Although many people try to credit the success of the Maoist movement in Nepal on their military muscle, the secret of their success was in something else. The Maoists were working hard in empowering the local communities by freeing the previously marginalized people from the dominant elites of the villages. Maoist strength grew leaps and bound along with the sense of empowerment of the people they “liberated”. And they succeeded even through their cadres were poorly trained and some were responsible for blunders and miscarriages of justice in time and places. However, the Maoist success did not stop because the grassroots based work is highly fault tolerant. As long as the majority keeps on doing the good work, they could withstand the fallout from the failings of the minority. This luxury is unavailable to a centralized system. A centralized system quickly collapses if one person at the top makes a blunder. Therefore, the key capability of the Maoists to incapacitate the formerly powerful politicians came from empowering the Tamangs, Madhesis, Dalits, and the marginalized at the community level.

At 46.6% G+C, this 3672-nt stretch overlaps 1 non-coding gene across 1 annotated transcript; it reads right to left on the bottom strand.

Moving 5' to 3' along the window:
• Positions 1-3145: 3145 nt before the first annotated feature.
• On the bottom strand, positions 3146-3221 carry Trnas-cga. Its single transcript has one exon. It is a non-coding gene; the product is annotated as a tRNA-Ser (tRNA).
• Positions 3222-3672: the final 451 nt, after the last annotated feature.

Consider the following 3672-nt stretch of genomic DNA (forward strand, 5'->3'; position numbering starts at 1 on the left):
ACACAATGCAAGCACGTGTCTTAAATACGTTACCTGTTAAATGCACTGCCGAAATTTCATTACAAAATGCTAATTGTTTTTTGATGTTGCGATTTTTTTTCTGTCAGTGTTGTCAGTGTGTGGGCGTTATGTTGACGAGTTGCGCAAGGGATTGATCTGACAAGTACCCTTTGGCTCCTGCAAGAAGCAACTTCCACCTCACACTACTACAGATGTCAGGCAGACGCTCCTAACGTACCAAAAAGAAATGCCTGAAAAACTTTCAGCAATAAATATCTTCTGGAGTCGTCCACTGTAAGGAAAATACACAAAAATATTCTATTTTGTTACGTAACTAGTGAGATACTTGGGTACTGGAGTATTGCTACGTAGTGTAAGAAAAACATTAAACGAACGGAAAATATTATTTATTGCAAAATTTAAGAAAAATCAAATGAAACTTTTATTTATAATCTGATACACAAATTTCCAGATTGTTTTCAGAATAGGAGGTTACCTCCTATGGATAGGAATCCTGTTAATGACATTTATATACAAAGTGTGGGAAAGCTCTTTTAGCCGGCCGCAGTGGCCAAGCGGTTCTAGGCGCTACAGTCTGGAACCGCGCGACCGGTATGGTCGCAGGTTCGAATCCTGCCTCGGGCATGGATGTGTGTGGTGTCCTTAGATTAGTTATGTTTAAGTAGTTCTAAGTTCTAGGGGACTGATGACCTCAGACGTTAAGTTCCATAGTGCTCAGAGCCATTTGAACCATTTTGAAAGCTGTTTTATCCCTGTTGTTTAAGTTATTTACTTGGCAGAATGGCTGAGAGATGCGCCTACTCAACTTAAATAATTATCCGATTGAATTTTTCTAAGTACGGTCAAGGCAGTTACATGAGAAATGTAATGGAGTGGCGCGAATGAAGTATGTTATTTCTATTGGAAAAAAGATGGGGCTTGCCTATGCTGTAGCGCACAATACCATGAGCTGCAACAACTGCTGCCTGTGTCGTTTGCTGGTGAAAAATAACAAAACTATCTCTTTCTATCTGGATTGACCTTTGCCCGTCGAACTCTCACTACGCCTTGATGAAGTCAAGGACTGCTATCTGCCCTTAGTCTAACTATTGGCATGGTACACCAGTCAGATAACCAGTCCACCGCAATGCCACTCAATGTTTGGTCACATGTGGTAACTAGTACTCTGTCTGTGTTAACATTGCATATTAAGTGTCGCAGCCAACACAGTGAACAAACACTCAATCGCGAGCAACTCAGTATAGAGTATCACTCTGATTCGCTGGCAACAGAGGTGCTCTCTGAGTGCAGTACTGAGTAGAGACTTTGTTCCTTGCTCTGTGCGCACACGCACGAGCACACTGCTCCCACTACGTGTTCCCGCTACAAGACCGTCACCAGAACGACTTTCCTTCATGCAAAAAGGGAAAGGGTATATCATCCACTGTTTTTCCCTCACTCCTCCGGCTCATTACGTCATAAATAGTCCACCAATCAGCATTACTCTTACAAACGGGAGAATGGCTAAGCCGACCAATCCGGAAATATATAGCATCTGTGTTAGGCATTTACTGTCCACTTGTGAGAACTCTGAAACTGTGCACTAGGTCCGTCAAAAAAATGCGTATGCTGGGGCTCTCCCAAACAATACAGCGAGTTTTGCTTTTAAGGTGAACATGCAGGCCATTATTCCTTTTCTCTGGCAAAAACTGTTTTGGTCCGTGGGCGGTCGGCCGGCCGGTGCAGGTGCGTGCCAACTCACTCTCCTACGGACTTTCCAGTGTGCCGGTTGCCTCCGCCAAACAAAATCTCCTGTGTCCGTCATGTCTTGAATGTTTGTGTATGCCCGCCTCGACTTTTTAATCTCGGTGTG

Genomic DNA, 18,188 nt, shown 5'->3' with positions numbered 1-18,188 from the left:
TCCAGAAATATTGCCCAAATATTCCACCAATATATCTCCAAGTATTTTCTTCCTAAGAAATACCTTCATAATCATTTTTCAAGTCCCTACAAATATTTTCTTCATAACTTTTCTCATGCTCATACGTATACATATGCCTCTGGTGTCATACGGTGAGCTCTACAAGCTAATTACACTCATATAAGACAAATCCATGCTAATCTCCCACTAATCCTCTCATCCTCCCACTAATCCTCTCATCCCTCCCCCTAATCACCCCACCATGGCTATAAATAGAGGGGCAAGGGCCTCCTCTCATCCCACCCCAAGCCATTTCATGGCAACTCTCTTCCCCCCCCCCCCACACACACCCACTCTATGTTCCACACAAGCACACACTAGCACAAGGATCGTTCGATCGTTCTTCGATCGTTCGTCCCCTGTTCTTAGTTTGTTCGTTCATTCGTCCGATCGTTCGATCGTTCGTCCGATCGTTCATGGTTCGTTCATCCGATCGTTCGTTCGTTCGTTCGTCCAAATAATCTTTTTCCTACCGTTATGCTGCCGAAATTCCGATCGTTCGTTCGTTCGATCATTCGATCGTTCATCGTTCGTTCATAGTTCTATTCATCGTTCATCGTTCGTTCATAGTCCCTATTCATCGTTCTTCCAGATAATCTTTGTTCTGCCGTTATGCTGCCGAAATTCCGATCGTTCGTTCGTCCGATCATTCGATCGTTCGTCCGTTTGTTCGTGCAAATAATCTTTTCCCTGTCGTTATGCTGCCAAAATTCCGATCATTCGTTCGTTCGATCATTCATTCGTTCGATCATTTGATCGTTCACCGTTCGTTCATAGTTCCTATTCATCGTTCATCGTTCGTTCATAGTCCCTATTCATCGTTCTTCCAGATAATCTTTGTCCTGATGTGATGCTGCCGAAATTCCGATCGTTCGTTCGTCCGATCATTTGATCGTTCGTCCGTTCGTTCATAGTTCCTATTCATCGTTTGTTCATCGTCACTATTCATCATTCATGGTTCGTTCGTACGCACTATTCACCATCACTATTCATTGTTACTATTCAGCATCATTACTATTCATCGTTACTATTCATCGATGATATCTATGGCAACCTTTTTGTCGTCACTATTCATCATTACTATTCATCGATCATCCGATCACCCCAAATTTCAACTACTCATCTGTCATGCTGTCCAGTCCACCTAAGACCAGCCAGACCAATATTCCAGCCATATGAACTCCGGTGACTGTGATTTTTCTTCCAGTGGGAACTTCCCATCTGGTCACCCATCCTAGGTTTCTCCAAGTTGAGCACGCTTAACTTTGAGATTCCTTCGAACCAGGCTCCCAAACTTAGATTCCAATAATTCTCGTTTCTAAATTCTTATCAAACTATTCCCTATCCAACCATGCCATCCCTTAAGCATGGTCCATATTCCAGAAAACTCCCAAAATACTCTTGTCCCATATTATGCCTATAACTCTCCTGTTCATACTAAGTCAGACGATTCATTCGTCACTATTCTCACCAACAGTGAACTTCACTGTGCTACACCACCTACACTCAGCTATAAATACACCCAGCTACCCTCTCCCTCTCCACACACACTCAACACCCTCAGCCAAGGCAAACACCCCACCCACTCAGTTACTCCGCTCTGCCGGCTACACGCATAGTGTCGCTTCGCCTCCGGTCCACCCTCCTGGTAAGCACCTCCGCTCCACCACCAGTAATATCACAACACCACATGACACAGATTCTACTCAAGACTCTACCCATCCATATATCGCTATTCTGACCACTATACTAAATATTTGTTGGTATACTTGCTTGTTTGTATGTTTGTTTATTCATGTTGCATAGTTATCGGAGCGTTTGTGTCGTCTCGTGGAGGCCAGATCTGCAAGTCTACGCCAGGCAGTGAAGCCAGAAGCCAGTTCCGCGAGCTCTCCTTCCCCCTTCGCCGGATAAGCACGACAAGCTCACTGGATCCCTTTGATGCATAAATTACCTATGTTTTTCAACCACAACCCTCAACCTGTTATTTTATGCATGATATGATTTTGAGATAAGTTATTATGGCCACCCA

Since the last year – knowingly or unknowingly – the Maoists have diverted their energy into centralized politics and have agreed to so many demands of elitist parties and international players that they are on the verge of disempowering the communities who had felt a sense of empowerment. Repeated hearing of “Maoists could be included in the government only if they ‘correct themselves’” seems to have actually changed the Maoist heart. Because of this shift of focus on center and the corporate world, the Maoists have invited structural weakening of their core frame that gave their true strength. They seem to be busy trying to outsmart others in the centralized power politics but, of course, they have no strategic advantage in it. They want that Maoists reverse their achievement in the local communities in empowering the marginalized and bring back the old hierarchy, which subjugated our people for long. But if the Maoists were to keep on sticking to the game of community empowerment, Nepal’s people will be empowered enough to survive on their own. And, if Maoists are true to their principle, it should not matter whether they come into power or not, as their first objective of empowering the poor and marginalized would have been accomplished. Conversely, if they set their eyes on power more than on empowering the people, Nepal will continue to suffer for a long time to come.